LIFESTYLE

Meet Jordon Moody: The Bone Cancer Amputee Whose Foot Is Being Used As A Knee Joint

29/10/2014 12:19 GMT | Updated 29/10/2014 12:59 GMT

After being diagnosed with bone cancer in her thigh for the second time, Jordon Moody was faced with a tough decision.

Her doctors told her that she would either have to lose her whole leg, or they could move the bottom half of her leg up to replace her thigh and attach her foot as a knee joint.

Obviously this isn't news that any 22-year-old wants to hear.

But opting for the lesser of two evils, Jordon agreed to rotationplasty - a surgical procedure which involves creating a new knee joint using her foot, which is then attached backwards.

jordon moody

Jordon was studying performing arts in New York when doctors first discovered she had cancer in her thigh.

She stayed in America for the next year, enduring chemotherapy and an operation to remove the tumour.

After being given the all-clear, Jordon returned to England to the home she shared with her parents Lieca and Ivory and two sisters Jem, 23, and 16-year-old Tanika.

But, during a visit to her godmother in Germany last year, she suffered excruciating pain and was rushed to hospital.

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Jordon flew back to England and was taken to St James’s Hospital in Leeds for more tests where doctors confirmed the cancer had returned and she was facing the amputation of her leg.

The 22-year-old said: “The pain was worse than ever and I just couldn’t move it.

“It was so scary, especially in light of the fact that the more times you get cancer, the less likely chemotherapy is going to work. In all honesty, you just have the fear that you are going to die. It’s there in the back of your mind all the time.”

Doctors then gave Jordon her options. She chose rotationplasty.

Jordon's surgery involved her thigh being amputated and her lower leg was moved up in the place of her thigh. Her foot has replaced where her knee would be, but rotated 180 degrees, leaving her toes twisted backwards and her heel at the front.

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Surgeons attached the foot in the place of her knee so that Jordon can wear a prosthetic without pain, and with movement.

“At first after the surgery, it was awkward-looking so it was a real shock. It took some getting used it but now, it seems totally normal to me," said Jordon.

The 22-year-old, who is from from Hull, underwent the surgery at the Royal Orthopaedic Hospital in Birmingham in July and is now adapting to life with her new limb.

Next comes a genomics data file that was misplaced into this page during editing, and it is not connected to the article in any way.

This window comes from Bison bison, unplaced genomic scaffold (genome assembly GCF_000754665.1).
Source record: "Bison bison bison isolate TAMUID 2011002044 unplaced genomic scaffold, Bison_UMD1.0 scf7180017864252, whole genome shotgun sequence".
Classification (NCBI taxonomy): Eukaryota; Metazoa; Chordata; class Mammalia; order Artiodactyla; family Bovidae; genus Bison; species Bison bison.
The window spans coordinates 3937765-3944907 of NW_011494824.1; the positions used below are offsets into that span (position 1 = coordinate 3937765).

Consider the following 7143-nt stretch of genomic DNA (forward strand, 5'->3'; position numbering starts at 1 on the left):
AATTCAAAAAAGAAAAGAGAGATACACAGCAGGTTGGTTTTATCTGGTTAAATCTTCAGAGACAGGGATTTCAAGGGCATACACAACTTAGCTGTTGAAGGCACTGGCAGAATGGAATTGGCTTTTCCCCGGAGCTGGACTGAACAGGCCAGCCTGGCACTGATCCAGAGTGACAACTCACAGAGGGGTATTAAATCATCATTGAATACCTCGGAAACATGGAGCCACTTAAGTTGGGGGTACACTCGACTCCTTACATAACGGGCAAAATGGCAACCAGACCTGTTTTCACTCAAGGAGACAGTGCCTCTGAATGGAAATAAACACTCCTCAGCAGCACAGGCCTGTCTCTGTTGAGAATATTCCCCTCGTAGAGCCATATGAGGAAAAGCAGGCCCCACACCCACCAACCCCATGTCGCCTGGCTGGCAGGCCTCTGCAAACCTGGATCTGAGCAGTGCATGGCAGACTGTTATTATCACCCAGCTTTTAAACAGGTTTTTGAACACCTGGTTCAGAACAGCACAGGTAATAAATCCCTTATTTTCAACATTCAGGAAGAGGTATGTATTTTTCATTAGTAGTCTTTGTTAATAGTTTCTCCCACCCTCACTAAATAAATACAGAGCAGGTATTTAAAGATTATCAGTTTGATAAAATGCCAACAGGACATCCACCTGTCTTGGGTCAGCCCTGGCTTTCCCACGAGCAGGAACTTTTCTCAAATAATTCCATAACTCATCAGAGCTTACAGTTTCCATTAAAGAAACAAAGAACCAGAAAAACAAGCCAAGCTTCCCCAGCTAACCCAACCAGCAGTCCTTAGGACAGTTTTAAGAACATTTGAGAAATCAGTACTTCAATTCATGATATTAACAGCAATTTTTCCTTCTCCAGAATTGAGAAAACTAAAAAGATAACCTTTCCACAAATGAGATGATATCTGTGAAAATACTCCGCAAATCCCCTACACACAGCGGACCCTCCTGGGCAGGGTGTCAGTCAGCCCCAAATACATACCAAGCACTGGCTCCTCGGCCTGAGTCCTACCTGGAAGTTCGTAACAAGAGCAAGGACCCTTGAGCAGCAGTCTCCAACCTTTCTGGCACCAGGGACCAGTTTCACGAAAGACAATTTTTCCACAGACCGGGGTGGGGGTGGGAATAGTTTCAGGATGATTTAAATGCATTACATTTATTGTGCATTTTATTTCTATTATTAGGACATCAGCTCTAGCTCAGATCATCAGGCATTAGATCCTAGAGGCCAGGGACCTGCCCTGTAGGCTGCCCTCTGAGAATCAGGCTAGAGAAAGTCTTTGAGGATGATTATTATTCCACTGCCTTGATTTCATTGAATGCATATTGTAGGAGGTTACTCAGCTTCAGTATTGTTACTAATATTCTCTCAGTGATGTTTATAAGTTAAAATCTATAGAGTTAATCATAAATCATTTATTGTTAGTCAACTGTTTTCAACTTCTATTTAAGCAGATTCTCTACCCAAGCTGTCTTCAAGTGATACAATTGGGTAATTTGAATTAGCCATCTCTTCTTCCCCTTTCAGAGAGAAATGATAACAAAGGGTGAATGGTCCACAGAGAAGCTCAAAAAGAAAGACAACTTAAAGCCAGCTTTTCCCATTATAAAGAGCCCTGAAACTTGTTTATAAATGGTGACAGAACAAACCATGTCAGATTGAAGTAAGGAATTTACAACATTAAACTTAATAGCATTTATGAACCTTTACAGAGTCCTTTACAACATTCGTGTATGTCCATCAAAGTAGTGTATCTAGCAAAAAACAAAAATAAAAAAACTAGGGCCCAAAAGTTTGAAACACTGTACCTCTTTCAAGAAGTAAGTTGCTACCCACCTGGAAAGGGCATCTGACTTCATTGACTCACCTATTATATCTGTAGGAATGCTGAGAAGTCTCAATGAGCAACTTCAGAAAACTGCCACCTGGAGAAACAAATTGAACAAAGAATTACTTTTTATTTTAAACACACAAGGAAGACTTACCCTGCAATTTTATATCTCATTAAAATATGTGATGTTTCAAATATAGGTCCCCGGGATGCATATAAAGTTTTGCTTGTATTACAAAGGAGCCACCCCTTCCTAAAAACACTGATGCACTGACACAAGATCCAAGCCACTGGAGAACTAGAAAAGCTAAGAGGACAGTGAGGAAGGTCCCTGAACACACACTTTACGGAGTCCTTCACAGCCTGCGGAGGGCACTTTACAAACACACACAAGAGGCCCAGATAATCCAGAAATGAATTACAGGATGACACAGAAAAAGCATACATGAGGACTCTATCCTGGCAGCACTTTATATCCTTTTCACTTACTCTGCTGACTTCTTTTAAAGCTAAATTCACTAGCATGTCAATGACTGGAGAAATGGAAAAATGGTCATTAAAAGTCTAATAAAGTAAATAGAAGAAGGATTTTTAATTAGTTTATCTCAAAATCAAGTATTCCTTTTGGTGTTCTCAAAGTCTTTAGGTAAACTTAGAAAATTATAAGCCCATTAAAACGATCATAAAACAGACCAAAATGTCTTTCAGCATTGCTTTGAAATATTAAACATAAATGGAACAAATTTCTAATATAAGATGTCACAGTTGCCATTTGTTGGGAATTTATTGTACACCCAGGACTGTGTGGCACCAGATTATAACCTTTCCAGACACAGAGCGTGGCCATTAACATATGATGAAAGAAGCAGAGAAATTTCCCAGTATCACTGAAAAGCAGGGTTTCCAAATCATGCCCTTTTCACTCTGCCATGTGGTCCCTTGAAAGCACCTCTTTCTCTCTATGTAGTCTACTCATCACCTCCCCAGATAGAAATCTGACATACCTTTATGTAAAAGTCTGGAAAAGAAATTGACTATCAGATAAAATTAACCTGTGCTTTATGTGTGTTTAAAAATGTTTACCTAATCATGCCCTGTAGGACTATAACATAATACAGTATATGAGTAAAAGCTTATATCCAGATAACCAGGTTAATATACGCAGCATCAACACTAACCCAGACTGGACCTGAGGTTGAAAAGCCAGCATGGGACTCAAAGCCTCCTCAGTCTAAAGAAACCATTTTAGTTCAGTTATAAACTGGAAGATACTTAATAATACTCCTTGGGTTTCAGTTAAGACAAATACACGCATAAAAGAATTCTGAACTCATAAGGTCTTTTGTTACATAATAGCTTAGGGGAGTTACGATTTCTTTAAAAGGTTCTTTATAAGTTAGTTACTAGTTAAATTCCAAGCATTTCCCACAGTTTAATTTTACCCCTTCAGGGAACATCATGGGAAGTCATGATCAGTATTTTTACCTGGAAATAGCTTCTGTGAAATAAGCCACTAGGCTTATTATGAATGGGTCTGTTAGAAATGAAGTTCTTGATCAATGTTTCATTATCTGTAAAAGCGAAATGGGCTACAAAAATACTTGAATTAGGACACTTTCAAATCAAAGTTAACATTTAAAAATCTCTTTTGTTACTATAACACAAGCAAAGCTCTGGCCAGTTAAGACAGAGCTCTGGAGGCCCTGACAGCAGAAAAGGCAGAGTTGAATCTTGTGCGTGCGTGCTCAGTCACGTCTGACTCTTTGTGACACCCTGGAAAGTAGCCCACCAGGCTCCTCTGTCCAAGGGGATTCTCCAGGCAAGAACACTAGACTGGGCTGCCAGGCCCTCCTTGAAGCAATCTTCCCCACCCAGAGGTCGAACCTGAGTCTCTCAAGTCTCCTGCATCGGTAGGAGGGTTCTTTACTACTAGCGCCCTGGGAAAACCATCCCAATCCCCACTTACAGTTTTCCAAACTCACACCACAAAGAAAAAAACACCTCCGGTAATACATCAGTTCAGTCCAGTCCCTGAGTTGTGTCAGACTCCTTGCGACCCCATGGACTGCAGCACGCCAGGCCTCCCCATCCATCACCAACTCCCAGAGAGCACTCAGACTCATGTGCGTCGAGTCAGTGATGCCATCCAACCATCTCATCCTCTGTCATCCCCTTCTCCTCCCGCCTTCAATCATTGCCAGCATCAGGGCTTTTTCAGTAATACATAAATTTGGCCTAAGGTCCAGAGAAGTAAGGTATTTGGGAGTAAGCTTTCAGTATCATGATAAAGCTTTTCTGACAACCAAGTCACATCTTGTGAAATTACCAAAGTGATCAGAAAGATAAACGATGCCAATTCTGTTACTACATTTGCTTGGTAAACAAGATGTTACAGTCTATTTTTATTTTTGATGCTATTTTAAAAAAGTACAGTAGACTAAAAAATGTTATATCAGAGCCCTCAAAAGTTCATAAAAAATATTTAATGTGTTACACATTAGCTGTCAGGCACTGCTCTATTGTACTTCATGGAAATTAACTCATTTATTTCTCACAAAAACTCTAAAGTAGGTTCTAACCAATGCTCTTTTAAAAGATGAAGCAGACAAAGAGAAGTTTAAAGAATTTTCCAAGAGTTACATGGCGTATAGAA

She's currently waiting to be fitted with a new artificial lower limb, which will be attached to the joint created from her foot.

“It seemed like I would have a better quality of life as I could have a prosthesis fitted. I have been on crutches since I had the first operation so it’s been a couple of years now. I also use a wheelchair," said Jordon.

“Hopefully, before Christmas, I will be walking unaided again. I’ve always been independent and I hate to feel dependent when I’m in a wheelchair or having to use the walking aids."

She added: “I don't go out much at the moment but I will be able to walk unaided if I get a prosthesis so that’s my aim now. That’s my goal.”

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Lee Jeys, orthopedic oncology surgeon at the Royal Orthopedic Hospital, carried out Jordon's procedure.

He said: "Jordon had already had treatment in America for a thigh tumour and unfortunately we needed to remove the whole of her thigh bone.

"Instead of leaving Jordon without a leg, we connected her shin bone to the remaining thigh bone, creating a knee joint from her foot. The idea of the operation is where we turn the foot around and move it up, so Jordon could have a below the knee prosthesis.

"Otherwise she would have had to have an amputation and would have been left with no leg at all."

He added that the surgery is a technical one, and he only performs it about three times a year - usually on young patients. The aim of rotationplasty is so that patients can walk and will look completely normal in clothes.

He added: "Of course, out of clothes it looks a little unusual but we do it to offer patients the best functionality they can. Most patients will eventually be able to walk unaided."